Eusthenopteron gets his name from the Greek. I cannot think of this genus without picturing the Marvel Universe character Thanos, the genocidal warlord from Titan. While Eusthenopteron were ambitious they were not crazy kill half the Universe ambitious. Instead, they deserve the brouhaha surrounding them because they were the beginnings of an evolutionary push to move from water onto land.
Their name derives from two Greek stems — eustheno or strength and pteron or wing — thus strongly developed fins. Early depictions of Eusthenopteron show them emerging onto land but this is a bit of fancy. They were strictly aquatic animals.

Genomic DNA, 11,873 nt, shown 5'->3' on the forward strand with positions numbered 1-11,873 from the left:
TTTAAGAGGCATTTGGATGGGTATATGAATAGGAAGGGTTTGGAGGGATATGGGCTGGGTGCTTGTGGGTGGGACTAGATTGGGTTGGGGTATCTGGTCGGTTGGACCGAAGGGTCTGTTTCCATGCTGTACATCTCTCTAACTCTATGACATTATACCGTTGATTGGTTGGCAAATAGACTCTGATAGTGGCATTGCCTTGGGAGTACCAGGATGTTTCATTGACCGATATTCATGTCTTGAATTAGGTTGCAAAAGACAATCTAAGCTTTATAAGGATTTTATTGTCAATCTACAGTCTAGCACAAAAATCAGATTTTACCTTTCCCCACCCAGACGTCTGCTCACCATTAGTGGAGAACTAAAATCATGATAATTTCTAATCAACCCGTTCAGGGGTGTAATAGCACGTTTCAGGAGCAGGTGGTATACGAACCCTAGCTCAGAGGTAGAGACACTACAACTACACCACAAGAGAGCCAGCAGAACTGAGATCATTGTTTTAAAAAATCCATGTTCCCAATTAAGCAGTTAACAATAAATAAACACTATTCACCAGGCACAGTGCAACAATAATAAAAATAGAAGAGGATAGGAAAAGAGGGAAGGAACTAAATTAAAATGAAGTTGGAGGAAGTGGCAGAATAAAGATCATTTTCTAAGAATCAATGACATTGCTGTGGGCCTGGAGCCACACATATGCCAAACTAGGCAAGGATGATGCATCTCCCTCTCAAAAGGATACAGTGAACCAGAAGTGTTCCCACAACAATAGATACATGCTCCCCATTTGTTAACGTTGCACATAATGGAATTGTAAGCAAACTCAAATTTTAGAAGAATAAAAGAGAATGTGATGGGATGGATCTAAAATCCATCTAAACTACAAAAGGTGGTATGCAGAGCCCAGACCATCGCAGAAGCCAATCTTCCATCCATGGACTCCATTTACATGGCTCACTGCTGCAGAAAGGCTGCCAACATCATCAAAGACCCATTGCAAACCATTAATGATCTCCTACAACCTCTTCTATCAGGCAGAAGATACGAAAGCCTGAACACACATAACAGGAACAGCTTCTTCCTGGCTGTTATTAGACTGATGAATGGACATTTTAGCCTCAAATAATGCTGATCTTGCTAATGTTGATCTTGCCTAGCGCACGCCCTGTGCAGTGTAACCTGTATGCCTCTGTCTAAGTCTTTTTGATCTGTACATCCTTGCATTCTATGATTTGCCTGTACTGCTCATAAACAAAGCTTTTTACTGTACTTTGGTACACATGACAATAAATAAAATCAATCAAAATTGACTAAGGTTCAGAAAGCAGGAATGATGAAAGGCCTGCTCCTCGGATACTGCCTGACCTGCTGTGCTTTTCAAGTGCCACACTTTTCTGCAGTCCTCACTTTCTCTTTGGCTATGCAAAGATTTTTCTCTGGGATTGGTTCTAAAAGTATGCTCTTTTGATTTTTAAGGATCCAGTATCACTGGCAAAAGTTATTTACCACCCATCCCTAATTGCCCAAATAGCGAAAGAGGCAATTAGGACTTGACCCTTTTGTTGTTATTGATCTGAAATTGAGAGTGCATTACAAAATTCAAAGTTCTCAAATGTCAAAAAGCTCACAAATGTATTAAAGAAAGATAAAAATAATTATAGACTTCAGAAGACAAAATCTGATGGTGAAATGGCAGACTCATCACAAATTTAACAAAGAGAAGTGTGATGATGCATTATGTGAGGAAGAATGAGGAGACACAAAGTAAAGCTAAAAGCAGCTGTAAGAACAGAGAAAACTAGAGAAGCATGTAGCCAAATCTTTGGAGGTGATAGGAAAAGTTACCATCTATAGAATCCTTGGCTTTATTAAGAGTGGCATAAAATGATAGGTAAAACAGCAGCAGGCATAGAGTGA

Eusthenopteron is known from several species that lived during the Late Devonian, 385 million years ago, and was first described by J. F. Whiteaves in 1881, as part of a large collection of fishes from Miguasha, Quebec.
While specimens like E. watsoni are very rare, Eusthenopteron fossils are a dime a dozen. More than 2,000 specimens have been collected from the outcrops at Miguasha, one of which was the object of intense study and several papers from the 1940s through to the 1990s by paleoichthyologist Erik Jarvik.
Photo: By Ghedoghedo - Own work, CC BY-SA 3.0, https://commons.wikimedia.org/w/index.php?curid=6683693